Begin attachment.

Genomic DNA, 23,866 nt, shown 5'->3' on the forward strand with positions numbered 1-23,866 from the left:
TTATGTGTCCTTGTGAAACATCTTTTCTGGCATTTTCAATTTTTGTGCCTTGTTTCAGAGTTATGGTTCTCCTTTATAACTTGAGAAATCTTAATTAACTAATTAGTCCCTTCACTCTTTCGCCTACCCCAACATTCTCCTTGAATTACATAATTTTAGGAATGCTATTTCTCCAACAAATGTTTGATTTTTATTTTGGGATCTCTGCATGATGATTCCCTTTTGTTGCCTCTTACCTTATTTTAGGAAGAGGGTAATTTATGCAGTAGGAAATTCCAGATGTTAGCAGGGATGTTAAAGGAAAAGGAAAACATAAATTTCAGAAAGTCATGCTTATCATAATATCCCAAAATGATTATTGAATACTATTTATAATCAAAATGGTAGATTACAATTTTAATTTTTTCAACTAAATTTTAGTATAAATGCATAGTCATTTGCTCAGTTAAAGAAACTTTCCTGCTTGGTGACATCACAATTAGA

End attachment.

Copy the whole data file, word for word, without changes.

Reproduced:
Genomic DNA, 23,866 nt, shown 5'->3' on the forward strand with positions numbered 1-23,866 from the left:
TTATGTGTCCTTGTGAAACATCTTTTCTGGCATTTTCAATTTTTGTGCCTTGTTTCAGAGTTATGGTTCTCCTTTATAACTTGAGAAATCTTAATTAACTAATTAGTCCCTTCACTCTTTCGCCTACCCCAACATTCTCCTTGAATTACATAATTTTAGGAATGCTATTTCTCCAACAAATGTTTGATTTTTATTTTGGGATCTCTGCATGATGATTCCCTTTTGTTGCCTCTTACCTTATTTTAGGAAGAGGGTAATTTATGCAGTAGGAAATTCCAGATGTTAGCAGGGATGTTAAAGGAAAAGGAAAACATAAATTTCAGAAAGTCATGCTTATCATAATATCCCAAAATGATTATTGAATACTATTTATAATCAAAATGGTAGATTACAATTTTAATTTTTTCAACTAAATTTTAGTATAAATGCATAGTCATTTGCTCAGTTAAAGAAACTTTCCTGCTTGGTGACATCACAATTAGA